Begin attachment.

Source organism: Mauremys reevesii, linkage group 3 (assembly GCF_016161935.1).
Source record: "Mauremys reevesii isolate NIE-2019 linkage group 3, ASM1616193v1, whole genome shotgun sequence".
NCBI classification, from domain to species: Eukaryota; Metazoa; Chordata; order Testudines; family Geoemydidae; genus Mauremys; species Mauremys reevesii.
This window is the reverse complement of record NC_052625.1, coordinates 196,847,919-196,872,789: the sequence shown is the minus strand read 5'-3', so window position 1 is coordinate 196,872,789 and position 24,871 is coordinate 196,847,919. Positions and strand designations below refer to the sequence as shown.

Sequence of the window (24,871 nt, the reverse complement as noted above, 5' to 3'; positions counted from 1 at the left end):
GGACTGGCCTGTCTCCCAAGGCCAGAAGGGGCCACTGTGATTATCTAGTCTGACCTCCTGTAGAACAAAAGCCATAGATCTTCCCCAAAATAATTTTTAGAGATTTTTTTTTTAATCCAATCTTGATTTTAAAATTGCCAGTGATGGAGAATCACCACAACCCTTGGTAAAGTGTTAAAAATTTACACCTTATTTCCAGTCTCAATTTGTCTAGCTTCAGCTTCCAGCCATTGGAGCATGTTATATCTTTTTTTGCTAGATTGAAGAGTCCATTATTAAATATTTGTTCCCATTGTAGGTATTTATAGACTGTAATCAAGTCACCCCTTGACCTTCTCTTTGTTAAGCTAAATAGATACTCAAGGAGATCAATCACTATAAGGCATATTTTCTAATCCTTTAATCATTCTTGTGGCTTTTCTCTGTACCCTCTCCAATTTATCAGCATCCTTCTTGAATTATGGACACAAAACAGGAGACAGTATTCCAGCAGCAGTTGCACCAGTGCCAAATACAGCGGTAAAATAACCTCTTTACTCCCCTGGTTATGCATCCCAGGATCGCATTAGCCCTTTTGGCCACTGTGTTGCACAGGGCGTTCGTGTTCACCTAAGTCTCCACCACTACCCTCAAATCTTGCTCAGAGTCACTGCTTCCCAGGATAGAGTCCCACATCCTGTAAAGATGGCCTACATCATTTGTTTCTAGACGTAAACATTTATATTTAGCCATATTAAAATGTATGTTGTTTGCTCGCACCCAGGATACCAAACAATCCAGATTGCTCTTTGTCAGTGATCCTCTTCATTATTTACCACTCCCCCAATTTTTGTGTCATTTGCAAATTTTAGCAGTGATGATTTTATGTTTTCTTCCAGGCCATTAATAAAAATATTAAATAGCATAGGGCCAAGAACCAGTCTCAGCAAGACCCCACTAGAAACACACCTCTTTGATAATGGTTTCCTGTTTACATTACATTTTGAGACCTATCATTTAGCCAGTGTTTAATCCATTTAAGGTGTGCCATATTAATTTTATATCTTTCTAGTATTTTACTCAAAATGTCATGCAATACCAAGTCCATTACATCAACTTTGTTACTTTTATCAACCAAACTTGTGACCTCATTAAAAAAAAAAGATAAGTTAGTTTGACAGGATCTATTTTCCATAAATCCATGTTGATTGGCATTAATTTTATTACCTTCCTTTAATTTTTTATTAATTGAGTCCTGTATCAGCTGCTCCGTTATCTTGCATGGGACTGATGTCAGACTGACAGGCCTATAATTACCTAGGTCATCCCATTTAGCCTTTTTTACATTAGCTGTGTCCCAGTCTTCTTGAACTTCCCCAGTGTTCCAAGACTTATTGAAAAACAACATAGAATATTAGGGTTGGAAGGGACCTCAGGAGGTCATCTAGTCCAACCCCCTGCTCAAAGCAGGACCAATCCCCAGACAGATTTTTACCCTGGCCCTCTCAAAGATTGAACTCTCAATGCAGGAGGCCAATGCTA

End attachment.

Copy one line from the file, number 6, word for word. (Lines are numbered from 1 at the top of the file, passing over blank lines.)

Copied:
GGACTGGCCTGTCTCCCAAGGCCAGAAGGGGCCACTGTGATTATCTAGTCTGACCTCCTGTAGAACAAAAGCCATAGATCTTCCCCAAAATAATTTTTAGAGATTTTTTTTTTAATCCAATCTTGATTTTAAAATTGCCAGTGATGGAGAATCACCACAACCCTTGGTAAAGTGTTAAAAATTTACACCTTATTTCCAGTCTCAATTTGTCTAGCTTCAGCTTCCAGCCATTGGAGCATGTTATATCTTTTTTTGCTAGATTGAAGAGTCCATTATTAAATATTTGTTCCCATTGTAGGTATTTATAGACTGTAATCAAGTCACCCCTTGACCTTCTCTTTGTTAAGCTAAATAGATACTCAAGGAGATCAATCACTATAAGGCATATTTTCTAATCCTTTAATCATTCTTGTGGCTTTTCTCTGTACCCTCTCCAATTTATCAGCATCCTTCTTGAATTATGGACACAAAACAGGAGACAGTATTCCAGCAGCAGTTGCACCAGTGCCAAATACAGCGGTAAAATAACCTCTTTACTCCCCTGGTTATGCATCCCAGGATCGCATTAGCCCTTTTGGCCACTGTGTTGCACAGGGCGTTCGTGTTCACCTAAGTCTCCACCACTACCCTCAAATCTTGCTCAGAGTCACTGCTTCCCAGGATAGAGTCCCACATCCTGTAAAGATGGCCTACATCATTTGTTTCTAGACGTAAACATTTATATTTAGCCATATTAAAATGTATGTTGTTTGCTCGCACCCAGGATACCAAACAATCCAGATTGCTCTTTGTCAGTGATCCTCTTCATTATTTACCACTCCCCCAATTTTTGTGTCATTTGCAAATTTTAGCAGTGATGATTTTATGTTTTCTTCCAGGCCATTAATAAAAATATTAAATAGCATAGGGCCAAGAACCAGTCTCAGCAAGACCCCACTAGAAACACACCTCTTTGATAATGGTTTCCTGTTTACATTACATTTTGAGACCTATCATTTAGCCAGTGTTTAATCCATTTAAGGTGTGCCATATTAATTTTATATCTTTCTAGTATTTTACTCAAAATGTCATGCAATACCAAGTCCATTACATCAACTTTGTTACTTTTATCAACCAAACTTGTGACCTCATTAAAAAAAAAAGATAAGTTAGTTTGACAGGATCTATTTTCCATAAATCCATGTTGATTGGCATTAATTTTATTACCTTCCTTTAATTTTTTATTAATTGAGTCCTGTATCAGCTGCTCCGTTATCTTGCATGGGACTGATGTCAGACTGACAGGCCTATAATTACCTAGGTCATCCCATTTAGCCTTTTTTACATTAGCTGTGTCCCAGTCTTCTTGAACTTCCCCAGTGTTCCAAGACTTATTGAAAAACAACATAGAATATTAGGGTTGGAAGGGACCTCAGGAGGTCATCTAGTCCAACCCCCTGCTCAAAGCAGGACCAATCCCCAGACAGATTTTTACCCTGGCCCTCTCAAAGATTGAACTCTCAATGCAGGAGGCCAATGCTA